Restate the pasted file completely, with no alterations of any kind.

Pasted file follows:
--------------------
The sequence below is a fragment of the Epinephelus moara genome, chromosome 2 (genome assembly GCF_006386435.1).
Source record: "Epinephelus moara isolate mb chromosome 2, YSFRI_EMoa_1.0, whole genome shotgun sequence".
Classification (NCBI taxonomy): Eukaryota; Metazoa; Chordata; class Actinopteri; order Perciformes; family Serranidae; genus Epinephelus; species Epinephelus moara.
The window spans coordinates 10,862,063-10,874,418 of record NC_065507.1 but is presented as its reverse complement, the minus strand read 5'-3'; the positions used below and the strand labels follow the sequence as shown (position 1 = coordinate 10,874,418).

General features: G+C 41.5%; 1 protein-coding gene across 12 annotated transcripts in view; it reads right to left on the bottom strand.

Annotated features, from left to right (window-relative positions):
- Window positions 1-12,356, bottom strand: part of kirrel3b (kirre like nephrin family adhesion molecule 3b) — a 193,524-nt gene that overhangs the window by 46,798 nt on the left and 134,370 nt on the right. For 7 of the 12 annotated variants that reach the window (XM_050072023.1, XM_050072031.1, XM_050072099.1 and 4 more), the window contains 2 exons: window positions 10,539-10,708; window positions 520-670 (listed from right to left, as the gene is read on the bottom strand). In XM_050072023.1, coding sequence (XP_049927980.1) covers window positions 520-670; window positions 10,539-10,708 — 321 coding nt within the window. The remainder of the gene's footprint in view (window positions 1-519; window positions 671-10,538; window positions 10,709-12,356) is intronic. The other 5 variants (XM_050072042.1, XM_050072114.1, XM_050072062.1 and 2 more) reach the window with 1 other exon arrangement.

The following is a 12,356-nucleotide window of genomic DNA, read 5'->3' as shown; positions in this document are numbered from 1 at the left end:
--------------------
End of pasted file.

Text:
The sequence below is a fragment of the Epinephelus moara genome, chromosome 2 (genome assembly GCF_006386435.1).
Source record: "Epinephelus moara isolate mb chromosome 2, YSFRI_EMoa_1.0, whole genome shotgun sequence".
Classification (NCBI taxonomy): Eukaryota; Metazoa; Chordata; class Actinopteri; order Perciformes; family Serranidae; genus Epinephelus; species Epinephelus moara.
The window spans coordinates 10,862,063-10,874,418 of record NC_065507.1 but is presented as its reverse complement, the minus strand read 5'-3'; the positions used below and the strand labels follow the sequence as shown (position 1 = coordinate 10,874,418).

General features: G+C 41.5%; 1 protein-coding gene across 12 annotated transcripts in view; it reads right to left on the bottom strand.

Annotated features, from left to right (window-relative positions):
- Window positions 1-12,356, bottom strand: part of kirrel3b (kirre like nephrin family adhesion molecule 3b) — a 193,524-nt gene that overhangs the window by 46,798 nt on the left and 134,370 nt on the right. For 7 of the 12 annotated variants that reach the window (XM_050072023.1, XM_050072031.1, XM_050072099.1 and 4 more), the window contains 2 exons: window positions 10,539-10,708; window positions 520-670 (listed from right to left, as the gene is read on the bottom strand). In XM_050072023.1, coding sequence (XP_049927980.1) covers window positions 520-670; window positions 10,539-10,708 — 321 coding nt within the window. The remainder of the gene's footprint in view (window positions 1-519; window positions 671-10,538; window positions 10,709-12,356) is intronic. The other 5 variants (XM_050072042.1, XM_050072114.1, XM_050072062.1 and 2 more) reach the window with 1 other exon arrangement.

The following is a 12,356-nucleotide window of genomic DNA, read 5'->3' as shown; positions in this document are numbered from 1 at the left end: